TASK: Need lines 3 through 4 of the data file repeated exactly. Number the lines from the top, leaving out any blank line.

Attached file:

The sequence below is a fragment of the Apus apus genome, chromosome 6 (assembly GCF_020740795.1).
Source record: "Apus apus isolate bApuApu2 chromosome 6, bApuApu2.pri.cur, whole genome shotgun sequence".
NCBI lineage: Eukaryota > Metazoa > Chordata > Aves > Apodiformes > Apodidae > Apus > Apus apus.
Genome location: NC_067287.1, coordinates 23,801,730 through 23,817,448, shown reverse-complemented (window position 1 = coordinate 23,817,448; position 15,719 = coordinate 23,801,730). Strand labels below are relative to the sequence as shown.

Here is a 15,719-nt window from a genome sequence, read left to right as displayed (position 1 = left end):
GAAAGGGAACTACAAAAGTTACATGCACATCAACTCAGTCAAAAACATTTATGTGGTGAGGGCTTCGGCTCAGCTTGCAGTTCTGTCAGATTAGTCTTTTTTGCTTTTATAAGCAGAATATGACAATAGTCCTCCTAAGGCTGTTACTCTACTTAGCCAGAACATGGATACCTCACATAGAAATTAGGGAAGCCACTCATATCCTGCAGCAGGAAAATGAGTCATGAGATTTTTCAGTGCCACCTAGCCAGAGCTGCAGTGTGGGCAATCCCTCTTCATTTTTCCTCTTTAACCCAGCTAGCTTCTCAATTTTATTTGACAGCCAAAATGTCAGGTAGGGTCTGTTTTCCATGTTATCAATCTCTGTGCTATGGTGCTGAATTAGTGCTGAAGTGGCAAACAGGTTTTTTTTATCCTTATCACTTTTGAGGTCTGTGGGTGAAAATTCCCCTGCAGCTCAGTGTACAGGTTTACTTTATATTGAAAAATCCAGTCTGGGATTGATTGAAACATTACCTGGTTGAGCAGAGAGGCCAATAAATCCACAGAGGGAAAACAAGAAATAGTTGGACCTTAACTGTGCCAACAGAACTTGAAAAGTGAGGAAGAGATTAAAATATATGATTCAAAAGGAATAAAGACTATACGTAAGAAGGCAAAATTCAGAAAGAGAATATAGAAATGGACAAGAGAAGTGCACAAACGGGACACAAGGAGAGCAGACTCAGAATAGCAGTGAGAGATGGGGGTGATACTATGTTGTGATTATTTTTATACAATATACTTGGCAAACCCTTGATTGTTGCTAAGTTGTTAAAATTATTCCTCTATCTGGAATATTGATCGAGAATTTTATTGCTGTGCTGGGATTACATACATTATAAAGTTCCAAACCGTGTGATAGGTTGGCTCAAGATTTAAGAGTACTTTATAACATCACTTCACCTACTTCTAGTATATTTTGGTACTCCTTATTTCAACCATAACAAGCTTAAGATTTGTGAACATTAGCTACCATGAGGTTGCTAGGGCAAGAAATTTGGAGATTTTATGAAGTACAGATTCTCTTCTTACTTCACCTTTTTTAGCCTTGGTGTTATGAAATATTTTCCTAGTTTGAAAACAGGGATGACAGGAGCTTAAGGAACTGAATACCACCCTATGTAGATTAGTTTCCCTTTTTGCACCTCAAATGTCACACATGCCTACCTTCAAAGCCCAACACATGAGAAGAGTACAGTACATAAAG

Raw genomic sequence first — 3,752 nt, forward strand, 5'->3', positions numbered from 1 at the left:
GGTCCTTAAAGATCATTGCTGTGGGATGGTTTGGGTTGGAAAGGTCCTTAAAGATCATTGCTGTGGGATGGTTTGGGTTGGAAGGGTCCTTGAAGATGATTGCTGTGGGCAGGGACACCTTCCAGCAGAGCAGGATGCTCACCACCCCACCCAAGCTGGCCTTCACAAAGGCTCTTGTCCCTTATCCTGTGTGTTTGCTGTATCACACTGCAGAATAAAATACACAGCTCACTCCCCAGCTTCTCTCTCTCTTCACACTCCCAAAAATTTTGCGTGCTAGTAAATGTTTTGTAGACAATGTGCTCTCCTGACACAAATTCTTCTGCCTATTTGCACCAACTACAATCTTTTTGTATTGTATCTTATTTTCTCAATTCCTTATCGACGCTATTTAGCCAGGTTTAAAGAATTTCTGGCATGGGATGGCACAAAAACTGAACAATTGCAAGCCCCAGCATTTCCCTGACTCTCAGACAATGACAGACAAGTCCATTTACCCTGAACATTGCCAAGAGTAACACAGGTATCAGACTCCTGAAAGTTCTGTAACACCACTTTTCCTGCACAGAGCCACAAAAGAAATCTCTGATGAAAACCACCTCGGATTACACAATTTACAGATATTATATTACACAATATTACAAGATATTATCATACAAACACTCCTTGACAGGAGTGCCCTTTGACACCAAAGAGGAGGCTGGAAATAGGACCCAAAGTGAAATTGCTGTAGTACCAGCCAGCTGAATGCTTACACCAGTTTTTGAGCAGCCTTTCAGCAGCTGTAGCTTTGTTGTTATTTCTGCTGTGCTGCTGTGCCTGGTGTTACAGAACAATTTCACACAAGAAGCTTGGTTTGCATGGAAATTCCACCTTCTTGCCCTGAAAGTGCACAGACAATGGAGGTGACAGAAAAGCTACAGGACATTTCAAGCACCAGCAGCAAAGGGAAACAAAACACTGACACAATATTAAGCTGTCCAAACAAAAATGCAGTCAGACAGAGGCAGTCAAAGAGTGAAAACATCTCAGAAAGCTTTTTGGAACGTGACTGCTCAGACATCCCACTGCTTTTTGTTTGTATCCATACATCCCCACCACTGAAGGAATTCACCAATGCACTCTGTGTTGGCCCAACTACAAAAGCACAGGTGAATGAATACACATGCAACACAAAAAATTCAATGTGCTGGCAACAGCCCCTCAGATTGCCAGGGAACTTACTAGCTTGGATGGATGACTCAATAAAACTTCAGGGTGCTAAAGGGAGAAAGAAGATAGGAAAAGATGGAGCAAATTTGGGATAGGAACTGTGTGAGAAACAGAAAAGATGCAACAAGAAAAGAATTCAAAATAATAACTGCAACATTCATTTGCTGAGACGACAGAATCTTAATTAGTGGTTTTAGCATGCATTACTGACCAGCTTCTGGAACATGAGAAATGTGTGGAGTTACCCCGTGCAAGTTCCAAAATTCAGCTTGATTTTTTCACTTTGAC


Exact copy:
NCBI lineage: Eukaryota > Metazoa > Chordata > Aves > Apodiformes > Apodidae > Apus > Apus apus.
Genome location: NC_067287.1, coordinates 23,801,730 through 23,817,448, shown reverse-complemented (window position 1 = coordinate 23,817,448; position 15,719 = coordinate 23,801,730). Strand labels below are relative to the sequence as shown.